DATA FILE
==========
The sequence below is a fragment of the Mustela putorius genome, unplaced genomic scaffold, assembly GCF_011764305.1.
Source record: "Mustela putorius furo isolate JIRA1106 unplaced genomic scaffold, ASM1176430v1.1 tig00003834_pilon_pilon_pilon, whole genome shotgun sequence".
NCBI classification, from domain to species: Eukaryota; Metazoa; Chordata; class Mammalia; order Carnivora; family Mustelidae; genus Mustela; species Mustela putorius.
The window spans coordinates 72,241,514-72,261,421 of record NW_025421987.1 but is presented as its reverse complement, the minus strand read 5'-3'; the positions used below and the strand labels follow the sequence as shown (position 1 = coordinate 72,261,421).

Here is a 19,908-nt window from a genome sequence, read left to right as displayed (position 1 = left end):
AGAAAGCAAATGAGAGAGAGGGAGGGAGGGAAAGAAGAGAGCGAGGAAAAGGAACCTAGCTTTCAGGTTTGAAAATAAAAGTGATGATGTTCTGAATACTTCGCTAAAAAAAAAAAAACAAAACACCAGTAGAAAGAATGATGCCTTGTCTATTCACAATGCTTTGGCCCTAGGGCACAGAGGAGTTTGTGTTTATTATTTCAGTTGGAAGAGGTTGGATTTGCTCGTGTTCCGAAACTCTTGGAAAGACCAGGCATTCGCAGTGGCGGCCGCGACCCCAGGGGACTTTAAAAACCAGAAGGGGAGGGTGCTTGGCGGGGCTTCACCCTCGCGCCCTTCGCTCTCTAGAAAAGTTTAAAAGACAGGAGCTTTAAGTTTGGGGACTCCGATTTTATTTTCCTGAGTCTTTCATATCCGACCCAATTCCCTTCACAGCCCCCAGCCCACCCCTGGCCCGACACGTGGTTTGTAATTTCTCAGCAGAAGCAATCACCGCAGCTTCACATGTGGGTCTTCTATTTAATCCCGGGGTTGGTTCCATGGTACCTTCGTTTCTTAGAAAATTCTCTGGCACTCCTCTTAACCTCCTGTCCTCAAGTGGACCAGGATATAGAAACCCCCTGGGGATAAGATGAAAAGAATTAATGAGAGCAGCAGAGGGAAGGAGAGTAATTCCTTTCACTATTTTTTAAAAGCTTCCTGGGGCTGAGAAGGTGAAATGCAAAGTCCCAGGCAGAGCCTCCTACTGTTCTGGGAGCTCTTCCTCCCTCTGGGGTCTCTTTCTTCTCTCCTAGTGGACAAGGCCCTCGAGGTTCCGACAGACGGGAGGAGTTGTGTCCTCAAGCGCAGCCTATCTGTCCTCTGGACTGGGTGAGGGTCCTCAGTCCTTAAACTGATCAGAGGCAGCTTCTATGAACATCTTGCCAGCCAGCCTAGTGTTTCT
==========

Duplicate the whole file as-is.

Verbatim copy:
The sequence below is a fragment of the Mustela putorius genome, unplaced genomic scaffold, assembly GCF_011764305.1.
Source record: "Mustela putorius furo isolate JIRA1106 unplaced genomic scaffold, ASM1176430v1.1 tig00003834_pilon_pilon_pilon, whole genome shotgun sequence".
NCBI classification, from domain to species: Eukaryota; Metazoa; Chordata; class Mammalia; order Carnivora; family Mustelidae; genus Mustela; species Mustela putorius.
The window spans coordinates 72,241,514-72,261,421 of record NW_025421987.1 but is presented as its reverse complement, the minus strand read 5'-3'; the positions used below and the strand labels follow the sequence as shown (position 1 = coordinate 72,261,421).

Here is a 19,908-nt window from a genome sequence, read left to right as displayed (position 1 = left end):
AGAAAGCAAATGAGAGAGAGGGAGGGAGGGAAAGAAGAGAGCGAGGAAAAGGAACCTAGCTTTCAGGTTTGAAAATAAAAGTGATGATGTTCTGAATACTTCGCTAAAAAAAAAAAAACAAAACACCAGTAGAAAGAATGATGCCTTGTCTATTCACAATGCTTTGGCCCTAGGGCACAGAGGAGTTTGTGTTTATTATTTCAGTTGGAAGAGGTTGGATTTGCTCGTGTTCCGAAACTCTTGGAAAGACCAGGCATTCGCAGTGGCGGCCGCGACCCCAGGGGACTTTAAAAACCAGAAGGGGAGGGTGCTTGGCGGGGCTTCACCCTCGCGCCCTTCGCTCTCTAGAAAAGTTTAAAAGACAGGAGCTTTAAGTTTGGGGACTCCGATTTTATTTTCCTGAGTCTTTCATATCCGACCCAATTCCCTTCACAGCCCCCAGCCCACCCCTGGCCCGACACGTGGTTTGTAATTTCTCAGCAGAAGCAATCACCGCAGCTTCACATGTGGGTCTTCTATTTAATCCCGGGGTTGGTTCCATGGTACCTTCGTTTCTTAGAAAATTCTCTGGCACTCCTCTTAACCTCCTGTCCTCAAGTGGACCAGGATATAGAAACCCCCTGGGGATAAGATGAAAAGAATTAATGAGAGCAGCAGAGGGAAGGAGAGTAATTCCTTTCACTATTTTTTAAAAGCTTCCTGGGGCTGAGAAGGTGAAATGCAAAGTCCCAGGCAGAGCCTCCTACTGTTCTGGGAGCTCTTCCTCCCTCTGGGGTCTCTTTCTTCTCTCCTAGTGGACAAGGCCCTCGAGGTTCCGACAGACGGGAGGAGTTGTGTCCTCAAGCGCAGCCTATCTGTCCTCTGGACTGGGTGAGGGTCCTCAGTCCTTAAACTGATCAGAGGCAGCTTCTATGAACATCTTGCCAGCCAGCCTAGTGTTTCT